Court denies injunction on pending nationwide bump stock ban
A federal judge in Washington D.C. on Monday rejected a request for a temporary injunction to halt a ban on bump stocks set to take effect next month.
U.S. Judge Dabney L. Friedrich, a 2017 appointment by President Trump, issued a 64-page ruling this week in which she rejected the challenges posed by plaintiffs who argued the ban was unlawful and unconstitutional. Friedrich instead sided with federal regulators saying the court “determines that ATF reasonably interpreted and applied the NFA’s definition of ‘machinegun’” when it came to bump stock devices.
“Although operating a bump stock may cause slight movements of the trigger finger, it does not require a shooter to consciously and repeatedly exert force to depress the trigger multiple times,” said Friedrich, upholding a rule first proposed by the Bureau of Alcohol, Tobacco, Firearms, and Explosives last year.
The two lawsuits before Friedrich, FPC v. Whitaker and Guedes v. BATFE, were part of a bevy of litigation filed immediately after the rule was signed by then-by Acting U.S. Attorney General Matthew Whitaker in December.
One point the court seemed to concede was the claim by the plaintiffs that the bump stock rule may violate the Takings Clause of the Fifth Amendment which states that private property can’t be taken for public use without compensation. Under the rule, bump stock owners must either destroy the devices or abandon them at an ATF office without reimbursement for their cost or value. Nonetheless, the court responded that bump stock owners could resort to filing a lawsuit for damages from the government under the Tucker Act but that alone wasn’t enough to halt the ban.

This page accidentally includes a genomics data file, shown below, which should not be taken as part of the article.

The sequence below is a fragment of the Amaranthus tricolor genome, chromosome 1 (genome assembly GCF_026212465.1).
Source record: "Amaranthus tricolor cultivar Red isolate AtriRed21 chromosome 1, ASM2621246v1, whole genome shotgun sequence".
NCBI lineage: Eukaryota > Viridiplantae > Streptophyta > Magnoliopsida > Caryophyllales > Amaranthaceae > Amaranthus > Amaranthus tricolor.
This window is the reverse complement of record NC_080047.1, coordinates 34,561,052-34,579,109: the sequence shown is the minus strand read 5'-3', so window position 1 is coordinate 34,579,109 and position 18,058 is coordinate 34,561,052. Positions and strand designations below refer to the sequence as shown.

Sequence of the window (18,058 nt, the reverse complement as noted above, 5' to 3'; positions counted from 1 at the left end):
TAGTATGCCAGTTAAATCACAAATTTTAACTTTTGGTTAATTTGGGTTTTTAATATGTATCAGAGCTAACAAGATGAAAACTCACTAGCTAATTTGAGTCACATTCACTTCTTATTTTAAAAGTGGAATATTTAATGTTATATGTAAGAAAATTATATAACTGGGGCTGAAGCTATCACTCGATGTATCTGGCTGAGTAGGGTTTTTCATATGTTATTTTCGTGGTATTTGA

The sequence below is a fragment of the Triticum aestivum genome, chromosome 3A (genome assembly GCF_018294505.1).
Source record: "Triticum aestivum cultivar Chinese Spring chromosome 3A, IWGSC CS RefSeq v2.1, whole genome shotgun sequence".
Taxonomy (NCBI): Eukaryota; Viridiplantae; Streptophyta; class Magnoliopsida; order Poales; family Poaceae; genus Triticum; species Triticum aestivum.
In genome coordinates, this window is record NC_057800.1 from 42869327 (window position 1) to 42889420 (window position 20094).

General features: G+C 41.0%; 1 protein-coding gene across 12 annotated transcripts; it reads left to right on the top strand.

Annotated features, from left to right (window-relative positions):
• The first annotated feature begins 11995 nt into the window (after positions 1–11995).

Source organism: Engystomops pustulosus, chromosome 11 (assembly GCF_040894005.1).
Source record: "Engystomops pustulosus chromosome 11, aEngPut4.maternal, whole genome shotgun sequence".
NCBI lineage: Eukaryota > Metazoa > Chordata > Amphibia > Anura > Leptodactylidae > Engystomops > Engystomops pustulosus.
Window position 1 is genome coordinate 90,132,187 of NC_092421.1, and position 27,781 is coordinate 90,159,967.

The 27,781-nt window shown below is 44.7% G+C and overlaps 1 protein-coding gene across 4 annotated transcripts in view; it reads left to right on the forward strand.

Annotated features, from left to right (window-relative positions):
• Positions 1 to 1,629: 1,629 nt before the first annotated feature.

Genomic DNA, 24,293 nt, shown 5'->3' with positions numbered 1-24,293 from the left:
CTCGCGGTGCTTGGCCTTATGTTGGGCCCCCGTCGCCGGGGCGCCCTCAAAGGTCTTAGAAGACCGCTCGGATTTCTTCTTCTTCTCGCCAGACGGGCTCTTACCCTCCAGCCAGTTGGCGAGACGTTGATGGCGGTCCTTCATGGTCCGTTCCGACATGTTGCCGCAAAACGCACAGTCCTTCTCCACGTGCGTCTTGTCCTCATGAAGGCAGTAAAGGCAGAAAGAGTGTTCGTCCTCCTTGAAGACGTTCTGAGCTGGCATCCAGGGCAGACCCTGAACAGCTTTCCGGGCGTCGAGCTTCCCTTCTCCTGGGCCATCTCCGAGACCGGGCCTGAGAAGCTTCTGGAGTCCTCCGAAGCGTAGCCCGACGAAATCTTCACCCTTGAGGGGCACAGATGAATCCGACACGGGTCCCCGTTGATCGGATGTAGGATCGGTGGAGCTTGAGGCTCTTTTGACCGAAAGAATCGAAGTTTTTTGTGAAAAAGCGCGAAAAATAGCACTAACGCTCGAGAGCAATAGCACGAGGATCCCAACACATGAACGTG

The Firearms Policy Coalition, one of the Second Amendment groups behind the challenge, said Monday they were disappointed but unsurprised by Friedrich’s ruling, saying they plan on further appeal to the Court of Appeals for the District of Columbia Circuit.
“It is important to note that today’s order is not a final ruling on any claim, and is merely a trial court’s denial of a temporary injunction,” said the group in a statement. “And while we had hoped for a quick and positive outcome at the trial court level, we have been and remain committed to litigating these issues as much as it takes to completely resolve the cases and protect Americans from a rogue and growing executive branch, including by petitioning the United States Supreme Court if necessary.”
The rule is set to become effective on March 26. After that date owners of the estimated 520,000 devices currently in circulation could face federal weapons charges that carry up to 10 years in prison and $250,000 in fines for each violation.
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